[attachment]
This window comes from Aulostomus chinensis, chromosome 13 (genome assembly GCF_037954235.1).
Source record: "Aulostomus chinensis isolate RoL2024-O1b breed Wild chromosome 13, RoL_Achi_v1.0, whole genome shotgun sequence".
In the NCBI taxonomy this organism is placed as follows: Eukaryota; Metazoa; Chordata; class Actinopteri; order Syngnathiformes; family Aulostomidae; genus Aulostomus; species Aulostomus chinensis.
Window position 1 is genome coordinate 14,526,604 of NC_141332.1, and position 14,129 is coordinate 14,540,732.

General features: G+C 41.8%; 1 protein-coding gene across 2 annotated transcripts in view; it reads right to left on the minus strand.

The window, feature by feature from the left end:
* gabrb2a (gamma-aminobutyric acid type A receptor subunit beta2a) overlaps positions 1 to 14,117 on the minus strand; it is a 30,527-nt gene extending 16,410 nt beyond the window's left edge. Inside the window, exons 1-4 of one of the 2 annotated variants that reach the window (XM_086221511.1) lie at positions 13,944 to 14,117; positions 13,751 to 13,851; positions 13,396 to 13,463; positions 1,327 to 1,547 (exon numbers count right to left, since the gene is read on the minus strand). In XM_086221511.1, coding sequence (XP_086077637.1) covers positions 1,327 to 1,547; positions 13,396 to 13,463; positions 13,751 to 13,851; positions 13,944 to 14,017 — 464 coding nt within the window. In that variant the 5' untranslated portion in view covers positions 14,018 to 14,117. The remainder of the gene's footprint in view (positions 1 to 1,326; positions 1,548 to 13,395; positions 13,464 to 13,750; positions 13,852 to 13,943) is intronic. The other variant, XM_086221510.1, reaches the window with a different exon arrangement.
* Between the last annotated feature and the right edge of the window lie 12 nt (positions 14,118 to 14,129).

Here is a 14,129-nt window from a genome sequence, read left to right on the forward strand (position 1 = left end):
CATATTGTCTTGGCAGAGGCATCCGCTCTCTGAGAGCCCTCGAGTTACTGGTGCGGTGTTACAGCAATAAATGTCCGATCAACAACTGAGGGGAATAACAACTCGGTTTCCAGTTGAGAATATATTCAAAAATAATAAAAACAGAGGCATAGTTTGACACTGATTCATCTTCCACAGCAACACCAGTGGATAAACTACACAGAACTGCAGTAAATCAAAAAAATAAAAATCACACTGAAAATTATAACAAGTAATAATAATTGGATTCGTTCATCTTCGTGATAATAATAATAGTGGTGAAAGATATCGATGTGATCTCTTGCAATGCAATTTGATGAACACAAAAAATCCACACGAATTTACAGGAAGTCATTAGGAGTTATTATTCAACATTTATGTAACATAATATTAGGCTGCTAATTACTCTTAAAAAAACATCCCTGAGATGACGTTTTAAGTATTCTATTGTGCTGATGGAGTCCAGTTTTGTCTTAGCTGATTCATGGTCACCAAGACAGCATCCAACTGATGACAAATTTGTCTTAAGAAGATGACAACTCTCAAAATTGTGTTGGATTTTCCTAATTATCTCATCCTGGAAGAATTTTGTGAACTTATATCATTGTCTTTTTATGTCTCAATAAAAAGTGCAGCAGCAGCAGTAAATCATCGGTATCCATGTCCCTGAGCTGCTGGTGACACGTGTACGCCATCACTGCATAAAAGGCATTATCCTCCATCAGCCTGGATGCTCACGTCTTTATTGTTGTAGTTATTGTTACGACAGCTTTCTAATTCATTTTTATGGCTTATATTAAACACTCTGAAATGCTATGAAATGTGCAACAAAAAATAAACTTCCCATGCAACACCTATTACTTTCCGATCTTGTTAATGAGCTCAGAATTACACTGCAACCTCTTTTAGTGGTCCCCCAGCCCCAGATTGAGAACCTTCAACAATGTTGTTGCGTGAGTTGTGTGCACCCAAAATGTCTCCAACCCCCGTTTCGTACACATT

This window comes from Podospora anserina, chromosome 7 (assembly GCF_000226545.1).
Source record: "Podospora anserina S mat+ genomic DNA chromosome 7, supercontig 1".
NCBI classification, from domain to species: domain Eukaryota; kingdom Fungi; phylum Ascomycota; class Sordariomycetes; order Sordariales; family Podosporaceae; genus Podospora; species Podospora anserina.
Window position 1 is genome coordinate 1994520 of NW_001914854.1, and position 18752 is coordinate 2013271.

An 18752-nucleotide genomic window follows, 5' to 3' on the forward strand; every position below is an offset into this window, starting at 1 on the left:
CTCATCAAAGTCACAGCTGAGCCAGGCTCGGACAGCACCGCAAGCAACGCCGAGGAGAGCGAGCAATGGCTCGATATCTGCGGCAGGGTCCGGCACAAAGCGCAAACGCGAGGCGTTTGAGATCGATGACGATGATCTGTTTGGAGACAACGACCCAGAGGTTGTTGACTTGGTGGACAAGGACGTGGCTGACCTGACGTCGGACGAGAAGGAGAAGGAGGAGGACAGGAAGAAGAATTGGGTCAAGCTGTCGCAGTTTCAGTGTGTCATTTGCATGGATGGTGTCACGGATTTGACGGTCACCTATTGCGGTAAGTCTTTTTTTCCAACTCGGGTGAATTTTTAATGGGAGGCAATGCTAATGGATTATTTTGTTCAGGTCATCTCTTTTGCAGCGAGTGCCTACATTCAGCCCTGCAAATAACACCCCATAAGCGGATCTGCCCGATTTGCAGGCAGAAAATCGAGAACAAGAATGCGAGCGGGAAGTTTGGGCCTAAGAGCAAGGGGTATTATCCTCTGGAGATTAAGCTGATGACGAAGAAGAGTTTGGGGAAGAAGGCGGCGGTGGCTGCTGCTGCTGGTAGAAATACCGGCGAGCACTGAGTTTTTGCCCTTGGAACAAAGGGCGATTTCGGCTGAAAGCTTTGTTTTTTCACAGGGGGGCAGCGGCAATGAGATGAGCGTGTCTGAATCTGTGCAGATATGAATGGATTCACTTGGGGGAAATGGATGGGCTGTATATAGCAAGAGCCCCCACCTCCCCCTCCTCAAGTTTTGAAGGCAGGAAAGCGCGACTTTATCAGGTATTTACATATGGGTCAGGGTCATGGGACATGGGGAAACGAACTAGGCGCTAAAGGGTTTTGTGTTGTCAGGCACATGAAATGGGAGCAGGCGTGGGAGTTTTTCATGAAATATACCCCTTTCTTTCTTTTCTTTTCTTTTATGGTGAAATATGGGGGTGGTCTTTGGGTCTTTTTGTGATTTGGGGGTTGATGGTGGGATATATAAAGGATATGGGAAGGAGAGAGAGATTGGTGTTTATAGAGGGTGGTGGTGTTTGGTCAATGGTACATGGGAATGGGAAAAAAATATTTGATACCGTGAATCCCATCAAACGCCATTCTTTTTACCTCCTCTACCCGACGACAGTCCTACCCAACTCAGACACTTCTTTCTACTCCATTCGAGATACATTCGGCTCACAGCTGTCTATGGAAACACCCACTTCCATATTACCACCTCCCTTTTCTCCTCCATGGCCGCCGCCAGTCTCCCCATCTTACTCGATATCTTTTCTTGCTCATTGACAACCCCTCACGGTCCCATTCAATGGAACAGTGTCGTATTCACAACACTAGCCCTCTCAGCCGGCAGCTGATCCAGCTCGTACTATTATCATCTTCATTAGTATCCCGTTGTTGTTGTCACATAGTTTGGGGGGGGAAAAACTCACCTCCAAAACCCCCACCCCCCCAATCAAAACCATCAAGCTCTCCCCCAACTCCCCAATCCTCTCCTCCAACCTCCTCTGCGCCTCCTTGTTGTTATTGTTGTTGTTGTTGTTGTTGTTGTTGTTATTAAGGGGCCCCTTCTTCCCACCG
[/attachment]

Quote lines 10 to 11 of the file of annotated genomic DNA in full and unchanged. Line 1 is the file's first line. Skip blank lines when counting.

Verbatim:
CATATTGTCTTGGCAGAGGCATCCGCTCTCTGAGAGCCCTCGAGTTACTGGTGCGGTGTTACAGCAATAAATGTCCGATCAACAACTGAGGGGAATAACAACTCGGTTTCCAGTTGAGAATATATTCAAAAATAATAAAAACAGAGGCATAGTTTGACACTGATTCATCTTCCACAGCAACACCAGTGGATAAACTACACAGAACTGCAGTAAATCAAAAAAATAAAAATCACACTGAAAATTATAACAAGTAATAATAATTGGATTCGTTCATCTTCGTGATAATAATAATAGTGGTGAAAGATATCGATGTGATCTCTTGCAATGCAATTTGATGAACACAAAAAATCCACACGAATTTACAGGAAGTCATTAGGAGTTATTATTCAACATTTATGTAACATAATATTAGGCTGCTAATTACTCTTAAAAAAACATCCCTGAGATGACGTTTTAAGTATTCTATTGTGCTGATGGAGTCCAGTTTTGTCTTAGCTGATTCATGGTCACCAAGACAGCATCCAACTGATGACAAATTTGTCTTAAGAAGATGACAACTCTCAAAATTGTGTTGGATTTTCCTAATTATCTCATCCTGGAAGAATTTTGTGAACTTATATCATTGTCTTTTTATGTCTCAATAAAAAGTGCAGCAGCAGCAGTAAATCATCGGTATCCATGTCCCTGAGCTGCTGGTGACACGTGTACGCCATCACTGCATAAAAGGCATTATCCTCCATCAGCCTGGATGCTCACGTCTTTATTGTTGTAGTTATTGTTACGACAGCTTTCTAATTCATTTTTATGGCTTATATTAAACACTCTGAAATGCTATGAAATGTGCAACAAAAAATAAACTTCCCATGCAACACCTATTACTTTCCGATCTTGTTAATGAGCTCAGAATTACACTGCAACCTCTTTTAGTGGTCCCCCAGCCCCAGATTGAGAACCTTCAACAATGTTGTTGCGTGAGTTGTGTGCACCCAAAATGTCTCCAACCCCCGTTTCGTACACATT

This window comes from Podospora anserina, chromosome 7 (assembly GCF_000226545.1).